Monday, March 30, 2020

Pink Purslane - Portulaca pilosa

The moss rose genus includes a very popular cultivated plant that is used nearly everywhere in the landscape or as a short-lived flowering plant in pots. There are a few other nonnatives that have escaped into Florida's natural areas, but the diminutive pink purslane (Portulaca pilosa) is a native. Pink purslane is an annual or short-lived perennial that occurs statewide in Florida, most commonly as a lawn weed. It also occurs throughout all the states of the mid- to Deep South. The photos above were taken in my Pasco County lawn at the end of March. In my landscape, it forms a ground cover that slowly spreads outwards over time; eventually forming a mat a foot or more across. It is a self-seeder as well and so it shows up throughout my lawn.
Pink purslane can be distinguished from the common nonnative lawn weed, Paraguayan purslane (P. amilis) by its much smaller stature and rounded foliage. Unlike the latter which has flat leaves, pink purslane has rounded cylindrical foliage. Flowering occurs year round where I live and during much of the frost-free months further north. The flowers are less than 1/3-inch across and deep pink in color. They tend to close by midday. It is visited by small pollinators, such as some of the grass skippers.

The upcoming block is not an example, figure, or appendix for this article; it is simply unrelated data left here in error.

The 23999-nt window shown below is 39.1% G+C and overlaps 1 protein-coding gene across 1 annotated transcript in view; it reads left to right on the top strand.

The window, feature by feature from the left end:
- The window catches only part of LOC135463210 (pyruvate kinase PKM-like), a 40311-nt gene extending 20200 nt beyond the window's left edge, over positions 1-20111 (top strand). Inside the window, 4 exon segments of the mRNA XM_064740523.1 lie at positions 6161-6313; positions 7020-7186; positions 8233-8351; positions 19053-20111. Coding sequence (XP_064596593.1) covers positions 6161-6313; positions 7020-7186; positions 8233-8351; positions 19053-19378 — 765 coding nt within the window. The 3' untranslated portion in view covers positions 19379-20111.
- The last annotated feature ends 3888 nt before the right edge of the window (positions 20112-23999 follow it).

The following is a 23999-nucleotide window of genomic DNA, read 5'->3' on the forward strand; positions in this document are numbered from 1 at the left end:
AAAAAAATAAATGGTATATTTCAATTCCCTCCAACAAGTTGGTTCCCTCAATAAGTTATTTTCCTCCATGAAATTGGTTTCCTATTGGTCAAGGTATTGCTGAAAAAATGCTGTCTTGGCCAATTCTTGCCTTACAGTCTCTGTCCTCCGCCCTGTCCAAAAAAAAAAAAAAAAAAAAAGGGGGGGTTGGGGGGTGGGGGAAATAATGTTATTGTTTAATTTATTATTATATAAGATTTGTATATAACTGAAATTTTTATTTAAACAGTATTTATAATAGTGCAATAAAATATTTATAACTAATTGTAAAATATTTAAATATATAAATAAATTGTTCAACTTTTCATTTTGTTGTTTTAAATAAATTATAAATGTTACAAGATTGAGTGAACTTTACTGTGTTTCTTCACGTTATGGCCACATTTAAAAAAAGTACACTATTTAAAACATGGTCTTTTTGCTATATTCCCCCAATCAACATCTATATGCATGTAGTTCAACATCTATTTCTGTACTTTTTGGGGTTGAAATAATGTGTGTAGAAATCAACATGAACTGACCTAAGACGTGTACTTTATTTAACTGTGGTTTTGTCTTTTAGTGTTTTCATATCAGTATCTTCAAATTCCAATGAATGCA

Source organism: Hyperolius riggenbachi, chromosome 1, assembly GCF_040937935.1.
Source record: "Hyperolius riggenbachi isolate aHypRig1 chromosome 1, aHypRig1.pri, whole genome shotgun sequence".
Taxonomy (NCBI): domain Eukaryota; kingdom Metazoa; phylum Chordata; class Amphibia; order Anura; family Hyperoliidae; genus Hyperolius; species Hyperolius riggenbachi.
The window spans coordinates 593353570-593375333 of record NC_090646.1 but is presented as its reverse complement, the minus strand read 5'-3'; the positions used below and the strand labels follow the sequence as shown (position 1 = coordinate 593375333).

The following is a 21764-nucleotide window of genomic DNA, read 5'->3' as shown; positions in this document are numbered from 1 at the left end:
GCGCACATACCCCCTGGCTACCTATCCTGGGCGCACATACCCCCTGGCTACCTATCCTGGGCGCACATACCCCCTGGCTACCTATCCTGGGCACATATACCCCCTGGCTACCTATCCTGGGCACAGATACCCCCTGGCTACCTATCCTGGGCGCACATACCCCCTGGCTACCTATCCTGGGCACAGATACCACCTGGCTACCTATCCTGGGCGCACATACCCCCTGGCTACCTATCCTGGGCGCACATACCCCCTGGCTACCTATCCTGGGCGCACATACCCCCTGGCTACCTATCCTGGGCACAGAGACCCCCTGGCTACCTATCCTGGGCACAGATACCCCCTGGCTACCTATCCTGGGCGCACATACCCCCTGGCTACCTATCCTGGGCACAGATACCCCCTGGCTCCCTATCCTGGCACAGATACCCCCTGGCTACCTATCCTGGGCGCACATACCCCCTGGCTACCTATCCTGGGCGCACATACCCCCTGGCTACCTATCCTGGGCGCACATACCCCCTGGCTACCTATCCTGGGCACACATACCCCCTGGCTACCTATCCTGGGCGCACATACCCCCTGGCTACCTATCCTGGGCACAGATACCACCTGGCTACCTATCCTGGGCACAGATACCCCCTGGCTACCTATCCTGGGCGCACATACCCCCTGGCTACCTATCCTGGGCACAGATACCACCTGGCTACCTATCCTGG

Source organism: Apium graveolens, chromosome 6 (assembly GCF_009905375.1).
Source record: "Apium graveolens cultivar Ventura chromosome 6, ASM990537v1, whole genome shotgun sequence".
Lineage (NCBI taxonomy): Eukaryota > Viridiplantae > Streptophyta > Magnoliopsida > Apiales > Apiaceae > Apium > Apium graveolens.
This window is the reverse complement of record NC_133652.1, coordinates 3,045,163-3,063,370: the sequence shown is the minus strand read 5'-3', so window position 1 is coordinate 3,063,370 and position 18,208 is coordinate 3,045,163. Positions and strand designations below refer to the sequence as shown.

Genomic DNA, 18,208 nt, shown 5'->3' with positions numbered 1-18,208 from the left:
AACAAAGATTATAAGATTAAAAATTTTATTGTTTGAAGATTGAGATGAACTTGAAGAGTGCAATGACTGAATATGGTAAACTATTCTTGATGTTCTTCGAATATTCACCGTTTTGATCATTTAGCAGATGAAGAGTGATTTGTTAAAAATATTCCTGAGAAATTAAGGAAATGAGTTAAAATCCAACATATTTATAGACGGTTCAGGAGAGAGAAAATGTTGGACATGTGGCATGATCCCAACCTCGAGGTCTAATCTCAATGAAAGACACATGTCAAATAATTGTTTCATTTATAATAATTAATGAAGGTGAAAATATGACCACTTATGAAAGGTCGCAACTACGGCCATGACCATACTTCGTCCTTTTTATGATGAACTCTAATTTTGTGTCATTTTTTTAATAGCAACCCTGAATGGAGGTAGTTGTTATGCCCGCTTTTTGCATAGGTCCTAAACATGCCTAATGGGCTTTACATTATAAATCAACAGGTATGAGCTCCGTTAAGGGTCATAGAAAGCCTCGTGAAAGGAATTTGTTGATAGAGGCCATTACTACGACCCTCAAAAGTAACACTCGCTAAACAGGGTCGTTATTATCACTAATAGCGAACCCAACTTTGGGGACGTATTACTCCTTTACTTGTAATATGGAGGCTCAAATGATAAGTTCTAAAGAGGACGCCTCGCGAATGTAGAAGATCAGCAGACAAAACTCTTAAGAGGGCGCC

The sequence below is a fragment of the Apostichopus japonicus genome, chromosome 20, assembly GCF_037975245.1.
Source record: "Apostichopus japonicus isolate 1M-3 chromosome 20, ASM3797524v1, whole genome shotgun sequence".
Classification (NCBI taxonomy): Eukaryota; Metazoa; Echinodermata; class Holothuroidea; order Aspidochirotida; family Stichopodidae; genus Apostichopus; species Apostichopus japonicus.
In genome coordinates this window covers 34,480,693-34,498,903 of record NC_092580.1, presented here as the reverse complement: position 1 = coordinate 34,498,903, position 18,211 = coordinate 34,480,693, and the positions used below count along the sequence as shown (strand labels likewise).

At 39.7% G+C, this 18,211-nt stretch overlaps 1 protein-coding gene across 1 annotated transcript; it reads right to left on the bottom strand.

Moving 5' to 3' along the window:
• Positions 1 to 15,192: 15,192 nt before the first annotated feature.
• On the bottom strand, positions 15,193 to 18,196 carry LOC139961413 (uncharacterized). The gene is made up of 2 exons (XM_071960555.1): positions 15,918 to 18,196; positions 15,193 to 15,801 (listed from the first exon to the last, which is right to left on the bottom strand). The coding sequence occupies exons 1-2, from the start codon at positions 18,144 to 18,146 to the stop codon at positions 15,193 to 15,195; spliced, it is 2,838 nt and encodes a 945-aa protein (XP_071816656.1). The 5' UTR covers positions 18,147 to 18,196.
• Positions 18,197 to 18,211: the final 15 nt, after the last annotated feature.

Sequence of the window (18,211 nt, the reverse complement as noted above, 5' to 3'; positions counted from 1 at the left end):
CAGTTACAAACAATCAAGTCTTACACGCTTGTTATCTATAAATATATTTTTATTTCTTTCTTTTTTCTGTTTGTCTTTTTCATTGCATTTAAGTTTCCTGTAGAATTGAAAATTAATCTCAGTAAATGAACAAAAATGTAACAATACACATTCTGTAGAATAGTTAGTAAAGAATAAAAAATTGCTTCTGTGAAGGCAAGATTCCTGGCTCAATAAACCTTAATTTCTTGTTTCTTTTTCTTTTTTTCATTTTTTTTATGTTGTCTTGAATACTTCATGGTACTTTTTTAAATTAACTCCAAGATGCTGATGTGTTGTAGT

This is not a plant to be propagated by any of the nurseries affiliated with FANN - the Florida Association of Native Nurseries as it is almost ubiquitous in its distribution already and does not need to be added to most landscapes. Nevertheless, it is an attractive and useful ground cover in a lawn and I leave mine alone because of that. I do, however, weed out the nonnative species.

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